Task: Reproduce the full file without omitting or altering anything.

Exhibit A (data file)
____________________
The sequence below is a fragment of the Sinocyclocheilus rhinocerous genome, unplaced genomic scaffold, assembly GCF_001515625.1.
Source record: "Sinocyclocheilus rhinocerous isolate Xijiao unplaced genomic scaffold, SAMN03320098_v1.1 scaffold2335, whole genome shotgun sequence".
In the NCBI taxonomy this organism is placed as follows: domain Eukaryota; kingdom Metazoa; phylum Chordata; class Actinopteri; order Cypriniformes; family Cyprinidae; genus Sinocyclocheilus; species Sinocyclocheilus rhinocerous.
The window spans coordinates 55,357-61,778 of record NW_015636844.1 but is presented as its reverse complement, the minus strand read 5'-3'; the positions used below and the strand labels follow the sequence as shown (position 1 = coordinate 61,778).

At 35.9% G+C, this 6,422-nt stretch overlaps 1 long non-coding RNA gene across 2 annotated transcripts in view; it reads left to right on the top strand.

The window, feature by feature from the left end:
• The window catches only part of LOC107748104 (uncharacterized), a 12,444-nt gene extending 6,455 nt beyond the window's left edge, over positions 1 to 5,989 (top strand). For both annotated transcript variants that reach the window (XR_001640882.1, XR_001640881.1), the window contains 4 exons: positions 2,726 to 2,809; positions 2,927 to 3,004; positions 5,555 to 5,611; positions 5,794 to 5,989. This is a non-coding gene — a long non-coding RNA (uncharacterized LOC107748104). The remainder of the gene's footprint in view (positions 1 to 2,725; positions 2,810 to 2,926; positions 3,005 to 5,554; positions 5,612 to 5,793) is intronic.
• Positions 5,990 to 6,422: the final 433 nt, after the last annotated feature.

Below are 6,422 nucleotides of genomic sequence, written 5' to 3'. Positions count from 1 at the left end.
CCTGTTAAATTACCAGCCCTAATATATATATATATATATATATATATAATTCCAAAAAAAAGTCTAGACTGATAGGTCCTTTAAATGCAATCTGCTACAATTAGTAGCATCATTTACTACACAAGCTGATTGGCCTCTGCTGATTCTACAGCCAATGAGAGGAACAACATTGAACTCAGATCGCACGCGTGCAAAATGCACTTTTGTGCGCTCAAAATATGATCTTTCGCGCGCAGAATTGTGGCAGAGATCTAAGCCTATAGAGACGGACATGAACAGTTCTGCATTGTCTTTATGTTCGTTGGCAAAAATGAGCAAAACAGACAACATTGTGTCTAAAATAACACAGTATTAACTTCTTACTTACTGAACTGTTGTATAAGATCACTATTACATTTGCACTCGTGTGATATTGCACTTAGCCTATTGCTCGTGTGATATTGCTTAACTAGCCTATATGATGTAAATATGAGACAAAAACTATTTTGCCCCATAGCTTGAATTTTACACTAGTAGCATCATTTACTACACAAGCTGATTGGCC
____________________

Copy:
The sequence below is a fragment of the Sinocyclocheilus rhinocerous genome, unplaced genomic scaffold, assembly GCF_001515625.1.
Source record: "Sinocyclocheilus rhinocerous isolate Xijiao unplaced genomic scaffold, SAMN03320098_v1.1 scaffold2335, whole genome shotgun sequence".
In the NCBI taxonomy this organism is placed as follows: domain Eukaryota; kingdom Metazoa; phylum Chordata; class Actinopteri; order Cypriniformes; family Cyprinidae; genus Sinocyclocheilus; species Sinocyclocheilus rhinocerous.
The window spans coordinates 55,357-61,778 of record NW_015636844.1 but is presented as its reverse complement, the minus strand read 5'-3'; the positions used below and the strand labels follow the sequence as shown (position 1 = coordinate 61,778).

At 35.9% G+C, this 6,422-nt stretch overlaps 1 long non-coding RNA gene across 2 annotated transcripts in view; it reads left to right on the top strand.

The window, feature by feature from the left end:
• The window catches only part of LOC107748104 (uncharacterized), a 12,444-nt gene extending 6,455 nt beyond the window's left edge, over positions 1 to 5,989 (top strand). For both annotated transcript variants that reach the window (XR_001640882.1, XR_001640881.1), the window contains 4 exons: positions 2,726 to 2,809; positions 2,927 to 3,004; positions 5,555 to 5,611; positions 5,794 to 5,989. This is a non-coding gene — a long non-coding RNA (uncharacterized LOC107748104). The remainder of the gene's footprint in view (positions 1 to 2,725; positions 2,810 to 2,926; positions 3,005 to 5,554; positions 5,612 to 5,793) is intronic.
• Positions 5,990 to 6,422: the final 433 nt, after the last annotated feature.

Below are 6,422 nucleotides of genomic sequence, written 5' to 3'. Positions count from 1 at the left end.
CCTGTTAAATTACCAGCCCTAATATATATATATATATATATATATATAATTCCAAAAAAAAGTCTAGACTGATAGGTCCTTTAAATGCAATCTGCTACAATTAGTAGCATCATTTACTACACAAGCTGATTGGCCTCTGCTGATTCTACAGCCAATGAGAGGAACAACATTGAACTCAGATCGCACGCGTGCAAAATGCACTTTTGTGCGCTCAAAATATGATCTTTCGCGCGCAGAATTGTGGCAGAGATCTAAGCCTATAGAGACGGACATGAACAGTTCTGCATTGTCTTTATGTTCGTTGGCAAAAATGAGCAAAACAGACAACATTGTGTCTAAAATAACACAGTATTAACTTCTTACTTACTGAACTGTTGTATAAGATCACTATTACATTTGCACTCGTGTGATATTGCACTTAGCCTATTGCTCGTGTGATATTGCTTAACTAGCCTATATGATGTAAATATGAGACAAAAACTATTTTGCCCCATAGCTTGAATTTTACACTAGTAGCATCATTTACTACACAAGCTGATTGGCC